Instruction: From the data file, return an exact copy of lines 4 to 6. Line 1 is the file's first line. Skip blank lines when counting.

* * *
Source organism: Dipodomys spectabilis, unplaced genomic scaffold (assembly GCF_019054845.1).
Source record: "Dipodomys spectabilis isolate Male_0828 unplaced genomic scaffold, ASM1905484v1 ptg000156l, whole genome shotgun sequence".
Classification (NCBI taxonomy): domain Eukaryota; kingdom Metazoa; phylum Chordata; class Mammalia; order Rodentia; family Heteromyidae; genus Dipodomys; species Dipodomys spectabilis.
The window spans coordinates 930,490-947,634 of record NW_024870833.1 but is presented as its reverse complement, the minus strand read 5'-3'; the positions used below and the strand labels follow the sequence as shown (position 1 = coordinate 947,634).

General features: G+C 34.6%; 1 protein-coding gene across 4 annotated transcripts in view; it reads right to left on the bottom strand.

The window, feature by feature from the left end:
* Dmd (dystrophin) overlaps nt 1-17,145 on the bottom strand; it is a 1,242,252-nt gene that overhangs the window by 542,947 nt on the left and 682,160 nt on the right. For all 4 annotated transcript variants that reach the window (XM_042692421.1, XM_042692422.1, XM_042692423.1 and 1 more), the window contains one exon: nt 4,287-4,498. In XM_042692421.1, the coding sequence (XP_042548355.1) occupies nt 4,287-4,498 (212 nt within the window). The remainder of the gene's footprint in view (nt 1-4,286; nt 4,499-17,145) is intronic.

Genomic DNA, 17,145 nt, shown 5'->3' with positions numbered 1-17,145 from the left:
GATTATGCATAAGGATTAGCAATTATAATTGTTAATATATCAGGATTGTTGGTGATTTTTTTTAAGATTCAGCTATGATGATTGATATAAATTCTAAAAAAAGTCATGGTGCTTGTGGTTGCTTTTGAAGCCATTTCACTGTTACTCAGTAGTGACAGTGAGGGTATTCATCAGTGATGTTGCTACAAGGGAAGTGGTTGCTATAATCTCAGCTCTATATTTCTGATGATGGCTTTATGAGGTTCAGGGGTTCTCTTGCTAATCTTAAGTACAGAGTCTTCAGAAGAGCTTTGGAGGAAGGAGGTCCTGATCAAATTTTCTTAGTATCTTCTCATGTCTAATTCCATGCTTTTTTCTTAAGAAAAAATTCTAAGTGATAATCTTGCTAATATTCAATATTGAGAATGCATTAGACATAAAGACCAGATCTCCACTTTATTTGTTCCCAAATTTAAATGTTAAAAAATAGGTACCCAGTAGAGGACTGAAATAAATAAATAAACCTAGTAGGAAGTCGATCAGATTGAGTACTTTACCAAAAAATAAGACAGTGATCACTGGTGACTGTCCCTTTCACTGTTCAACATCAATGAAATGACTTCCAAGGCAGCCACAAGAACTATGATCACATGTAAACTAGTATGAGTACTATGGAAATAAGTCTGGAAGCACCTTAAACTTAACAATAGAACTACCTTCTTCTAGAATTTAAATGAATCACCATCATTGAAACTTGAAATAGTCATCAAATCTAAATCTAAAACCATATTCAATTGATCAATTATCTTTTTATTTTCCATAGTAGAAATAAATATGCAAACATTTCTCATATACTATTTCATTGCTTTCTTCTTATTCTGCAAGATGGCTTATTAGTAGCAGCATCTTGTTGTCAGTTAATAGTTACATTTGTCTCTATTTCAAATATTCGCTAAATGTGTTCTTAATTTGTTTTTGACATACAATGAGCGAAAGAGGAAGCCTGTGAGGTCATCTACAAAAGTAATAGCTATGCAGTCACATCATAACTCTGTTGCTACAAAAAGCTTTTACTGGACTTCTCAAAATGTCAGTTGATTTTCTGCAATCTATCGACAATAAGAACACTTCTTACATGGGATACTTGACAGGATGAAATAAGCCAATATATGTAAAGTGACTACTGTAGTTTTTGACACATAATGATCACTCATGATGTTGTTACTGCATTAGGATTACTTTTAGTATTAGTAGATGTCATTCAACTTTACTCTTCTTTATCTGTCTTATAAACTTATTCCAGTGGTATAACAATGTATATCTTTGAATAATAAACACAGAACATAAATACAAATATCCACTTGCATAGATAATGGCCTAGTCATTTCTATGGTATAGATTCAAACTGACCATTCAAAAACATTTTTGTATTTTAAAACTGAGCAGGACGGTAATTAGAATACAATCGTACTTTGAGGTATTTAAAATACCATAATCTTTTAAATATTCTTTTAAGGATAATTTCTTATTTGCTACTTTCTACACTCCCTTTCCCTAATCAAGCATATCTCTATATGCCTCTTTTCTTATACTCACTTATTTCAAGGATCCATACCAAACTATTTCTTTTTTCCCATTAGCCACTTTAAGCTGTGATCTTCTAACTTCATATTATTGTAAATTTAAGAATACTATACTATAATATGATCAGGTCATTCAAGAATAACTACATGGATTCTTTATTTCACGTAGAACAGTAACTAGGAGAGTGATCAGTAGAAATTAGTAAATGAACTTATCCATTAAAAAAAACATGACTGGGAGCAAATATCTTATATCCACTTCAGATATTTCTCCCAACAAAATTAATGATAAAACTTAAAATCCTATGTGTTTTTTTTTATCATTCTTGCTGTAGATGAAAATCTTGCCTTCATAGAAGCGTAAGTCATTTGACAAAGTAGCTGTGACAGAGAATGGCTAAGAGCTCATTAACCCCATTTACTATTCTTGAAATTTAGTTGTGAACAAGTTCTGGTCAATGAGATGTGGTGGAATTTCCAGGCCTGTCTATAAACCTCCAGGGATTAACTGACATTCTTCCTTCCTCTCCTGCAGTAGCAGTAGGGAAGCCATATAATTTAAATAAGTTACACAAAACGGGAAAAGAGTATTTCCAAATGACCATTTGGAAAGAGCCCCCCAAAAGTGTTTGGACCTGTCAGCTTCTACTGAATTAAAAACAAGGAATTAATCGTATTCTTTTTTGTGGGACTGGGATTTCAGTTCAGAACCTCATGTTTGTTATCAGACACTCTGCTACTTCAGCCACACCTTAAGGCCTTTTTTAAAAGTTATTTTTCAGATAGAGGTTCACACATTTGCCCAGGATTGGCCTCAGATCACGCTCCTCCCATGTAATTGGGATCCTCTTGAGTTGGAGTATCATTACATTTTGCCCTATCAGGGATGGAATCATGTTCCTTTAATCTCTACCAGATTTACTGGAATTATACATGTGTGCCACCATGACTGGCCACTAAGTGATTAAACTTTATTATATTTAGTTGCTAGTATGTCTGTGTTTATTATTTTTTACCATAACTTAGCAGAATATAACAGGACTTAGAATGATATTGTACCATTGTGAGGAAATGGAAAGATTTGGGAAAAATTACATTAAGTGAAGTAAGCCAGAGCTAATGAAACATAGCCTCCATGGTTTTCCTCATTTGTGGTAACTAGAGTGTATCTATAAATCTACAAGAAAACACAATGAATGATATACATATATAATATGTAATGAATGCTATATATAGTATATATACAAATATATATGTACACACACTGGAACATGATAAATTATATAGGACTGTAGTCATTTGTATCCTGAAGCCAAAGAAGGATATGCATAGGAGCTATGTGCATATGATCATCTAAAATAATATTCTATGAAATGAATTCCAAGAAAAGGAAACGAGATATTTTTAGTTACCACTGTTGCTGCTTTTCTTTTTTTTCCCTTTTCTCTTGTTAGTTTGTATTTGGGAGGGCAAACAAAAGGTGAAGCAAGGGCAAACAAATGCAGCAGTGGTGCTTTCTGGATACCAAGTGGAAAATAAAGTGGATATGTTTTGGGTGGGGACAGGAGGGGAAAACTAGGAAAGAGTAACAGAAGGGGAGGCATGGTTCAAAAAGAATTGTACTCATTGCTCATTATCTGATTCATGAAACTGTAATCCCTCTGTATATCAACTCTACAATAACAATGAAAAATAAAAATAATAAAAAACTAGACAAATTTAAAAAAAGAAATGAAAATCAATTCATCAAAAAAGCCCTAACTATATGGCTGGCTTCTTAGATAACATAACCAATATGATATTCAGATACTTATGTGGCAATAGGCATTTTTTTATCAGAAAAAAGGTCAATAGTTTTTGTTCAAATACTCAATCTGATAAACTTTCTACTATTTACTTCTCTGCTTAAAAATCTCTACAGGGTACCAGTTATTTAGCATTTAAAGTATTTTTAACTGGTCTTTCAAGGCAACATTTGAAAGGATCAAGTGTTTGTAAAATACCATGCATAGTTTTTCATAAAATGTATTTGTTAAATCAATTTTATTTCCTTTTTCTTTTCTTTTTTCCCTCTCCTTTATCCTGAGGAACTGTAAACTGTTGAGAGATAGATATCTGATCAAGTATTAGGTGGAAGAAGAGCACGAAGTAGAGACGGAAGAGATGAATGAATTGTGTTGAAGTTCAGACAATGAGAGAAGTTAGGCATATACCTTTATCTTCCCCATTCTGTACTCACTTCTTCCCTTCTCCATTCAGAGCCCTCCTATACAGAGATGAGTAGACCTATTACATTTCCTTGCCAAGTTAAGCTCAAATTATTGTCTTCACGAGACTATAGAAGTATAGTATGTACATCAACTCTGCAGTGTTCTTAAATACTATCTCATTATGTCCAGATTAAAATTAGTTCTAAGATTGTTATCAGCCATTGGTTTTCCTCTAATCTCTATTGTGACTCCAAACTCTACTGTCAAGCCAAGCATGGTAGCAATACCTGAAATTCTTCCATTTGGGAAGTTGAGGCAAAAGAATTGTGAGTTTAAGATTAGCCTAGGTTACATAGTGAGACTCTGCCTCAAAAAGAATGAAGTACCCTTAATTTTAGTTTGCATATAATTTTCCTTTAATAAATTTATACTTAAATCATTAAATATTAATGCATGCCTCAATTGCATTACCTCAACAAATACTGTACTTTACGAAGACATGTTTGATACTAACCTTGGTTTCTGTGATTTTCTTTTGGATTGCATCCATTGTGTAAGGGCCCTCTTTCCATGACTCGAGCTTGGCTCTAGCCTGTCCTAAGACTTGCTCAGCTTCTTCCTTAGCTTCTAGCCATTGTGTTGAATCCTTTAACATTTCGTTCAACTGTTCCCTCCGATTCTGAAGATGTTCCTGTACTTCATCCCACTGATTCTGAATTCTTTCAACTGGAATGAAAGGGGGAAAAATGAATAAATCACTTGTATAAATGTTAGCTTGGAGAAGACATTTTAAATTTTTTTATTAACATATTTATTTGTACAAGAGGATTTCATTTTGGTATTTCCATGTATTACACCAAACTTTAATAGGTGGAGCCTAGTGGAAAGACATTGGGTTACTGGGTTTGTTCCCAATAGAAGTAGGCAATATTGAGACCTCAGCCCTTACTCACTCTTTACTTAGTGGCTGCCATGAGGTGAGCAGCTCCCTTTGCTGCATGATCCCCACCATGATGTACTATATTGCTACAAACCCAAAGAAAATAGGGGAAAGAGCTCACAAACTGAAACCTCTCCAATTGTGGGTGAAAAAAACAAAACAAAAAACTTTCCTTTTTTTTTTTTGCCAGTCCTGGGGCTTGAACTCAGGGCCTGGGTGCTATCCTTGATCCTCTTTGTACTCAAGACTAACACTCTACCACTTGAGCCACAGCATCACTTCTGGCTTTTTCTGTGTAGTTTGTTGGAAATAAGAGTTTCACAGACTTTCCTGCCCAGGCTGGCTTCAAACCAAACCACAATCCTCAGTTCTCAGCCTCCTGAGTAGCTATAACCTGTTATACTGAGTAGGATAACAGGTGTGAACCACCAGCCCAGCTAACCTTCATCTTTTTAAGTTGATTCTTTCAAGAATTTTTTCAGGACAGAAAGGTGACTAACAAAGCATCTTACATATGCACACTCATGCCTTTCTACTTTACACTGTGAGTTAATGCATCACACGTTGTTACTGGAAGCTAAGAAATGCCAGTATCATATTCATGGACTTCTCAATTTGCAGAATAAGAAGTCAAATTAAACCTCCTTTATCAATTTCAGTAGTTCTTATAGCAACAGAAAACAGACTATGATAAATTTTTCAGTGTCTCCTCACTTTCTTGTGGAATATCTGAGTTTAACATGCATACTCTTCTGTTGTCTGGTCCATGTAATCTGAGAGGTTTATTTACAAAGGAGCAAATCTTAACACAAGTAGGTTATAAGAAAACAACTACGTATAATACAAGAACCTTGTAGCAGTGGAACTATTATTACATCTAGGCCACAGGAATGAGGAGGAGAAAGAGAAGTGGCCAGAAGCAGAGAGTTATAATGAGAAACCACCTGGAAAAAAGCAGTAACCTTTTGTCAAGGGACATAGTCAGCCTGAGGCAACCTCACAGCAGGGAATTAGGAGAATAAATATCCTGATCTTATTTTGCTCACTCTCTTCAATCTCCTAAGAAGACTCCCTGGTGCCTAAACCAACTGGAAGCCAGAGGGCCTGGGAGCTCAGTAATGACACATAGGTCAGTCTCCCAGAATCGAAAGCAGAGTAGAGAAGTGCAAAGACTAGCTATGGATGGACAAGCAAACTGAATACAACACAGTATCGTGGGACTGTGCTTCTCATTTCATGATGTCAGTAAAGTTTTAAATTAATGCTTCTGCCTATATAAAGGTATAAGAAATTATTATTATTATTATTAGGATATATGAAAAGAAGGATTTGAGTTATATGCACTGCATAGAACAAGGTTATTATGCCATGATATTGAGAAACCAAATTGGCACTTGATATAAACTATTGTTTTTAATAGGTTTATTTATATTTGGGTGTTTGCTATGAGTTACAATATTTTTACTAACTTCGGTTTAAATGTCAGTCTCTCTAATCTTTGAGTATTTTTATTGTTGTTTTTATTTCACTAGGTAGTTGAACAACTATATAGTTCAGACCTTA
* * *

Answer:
The window spans coordinates 930,490-947,634 of record NW_024870833.1 but is presented as its reverse complement, the minus strand read 5'-3'; the positions used below and the strand labels follow the sequence as shown (position 1 = coordinate 947,634).

General features: G+C 34.6%; 1 protein-coding gene across 4 annotated transcripts in view; it reads right to left on the bottom strand.

The window, feature by feature from the left end: